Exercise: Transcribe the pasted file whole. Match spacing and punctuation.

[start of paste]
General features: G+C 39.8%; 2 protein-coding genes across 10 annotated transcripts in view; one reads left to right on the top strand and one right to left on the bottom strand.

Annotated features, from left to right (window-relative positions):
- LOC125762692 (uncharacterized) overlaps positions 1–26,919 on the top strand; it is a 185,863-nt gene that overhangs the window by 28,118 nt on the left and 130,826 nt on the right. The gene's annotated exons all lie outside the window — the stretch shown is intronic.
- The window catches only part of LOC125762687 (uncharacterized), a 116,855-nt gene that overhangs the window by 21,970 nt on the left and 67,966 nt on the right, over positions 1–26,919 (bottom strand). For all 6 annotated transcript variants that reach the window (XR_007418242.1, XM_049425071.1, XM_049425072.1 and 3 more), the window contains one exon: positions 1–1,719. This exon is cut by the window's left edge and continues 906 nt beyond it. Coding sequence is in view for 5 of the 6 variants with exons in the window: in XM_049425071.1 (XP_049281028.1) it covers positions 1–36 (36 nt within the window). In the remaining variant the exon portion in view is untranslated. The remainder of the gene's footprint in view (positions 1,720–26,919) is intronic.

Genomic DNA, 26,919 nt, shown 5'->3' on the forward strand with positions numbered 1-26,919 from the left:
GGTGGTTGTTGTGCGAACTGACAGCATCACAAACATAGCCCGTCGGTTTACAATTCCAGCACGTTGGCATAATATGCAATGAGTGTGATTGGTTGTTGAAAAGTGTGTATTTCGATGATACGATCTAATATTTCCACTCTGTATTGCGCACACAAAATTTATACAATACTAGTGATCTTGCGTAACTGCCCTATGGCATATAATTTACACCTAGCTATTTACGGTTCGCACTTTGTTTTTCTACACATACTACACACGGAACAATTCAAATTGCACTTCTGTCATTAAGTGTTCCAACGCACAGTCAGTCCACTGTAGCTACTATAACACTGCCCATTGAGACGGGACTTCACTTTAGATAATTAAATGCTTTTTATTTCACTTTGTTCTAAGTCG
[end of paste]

General features: G+C 39.8%; 2 protein-coding genes across 10 annotated transcripts in view; one reads left to right on the top strand and one right to left on the bottom strand.

Annotated features, from left to right (window-relative positions):
- LOC125762692 (uncharacterized) overlaps positions 1–26,919 on the top strand; it is a 185,863-nt gene that overhangs the window by 28,118 nt on the left and 130,826 nt on the right. The gene's annotated exons all lie outside the window — the stretch shown is intronic.
- The window catches only part of LOC125762687 (uncharacterized), a 116,855-nt gene that overhangs the window by 21,970 nt on the left and 67,966 nt on the right, over positions 1–26,919 (bottom strand). For all 6 annotated transcript variants that reach the window (XR_007418242.1, XM_049425071.1, XM_049425072.1 and 3 more), the window contains one exon: positions 1–1,719. This exon is cut by the window's left edge and continues 906 nt beyond it. Coding sequence is in view for 5 of the 6 variants with exons in the window: in XM_049425071.1 (XP_049281028.1) it covers positions 1–36 (36 nt within the window). In the remaining variant the exon portion in view is untranslated. The remainder of the gene's footprint in view (positions 1,720–26,919) is intronic.

Genomic DNA, 26,919 nt, shown 5'->3' on the forward strand with positions numbered 1-26,919 from the left:
GGTGGTTGTTGTGCGAACTGACAGCATCACAAACATAGCCCGTCGGTTTACAATTCCAGCACGTTGGCATAATATGCAATGAGTGTGATTGGTTGTTGAAAAGTGTGTATTTCGATGATACGATCTAATATTTCCACTCTGTATTGCGCACACAAAATTTATACAATACTAGTGATCTTGCGTAACTGCCCTATGGCATATAATTTACACCTAGCTATTTACGGTTCGCACTTTGTTTTTCTACACATACTACACACGGAACAATTCAAATTGCACTTCTGTCATTAAGTGTTCCAACGCACAGTCAGTCCACTGTAGCTACTATAACACTGCCCATTGAGACGGGACTTCACTTTAGATAATTAAATGCTTTTTATTTCACTTTGTTCTAAGTCG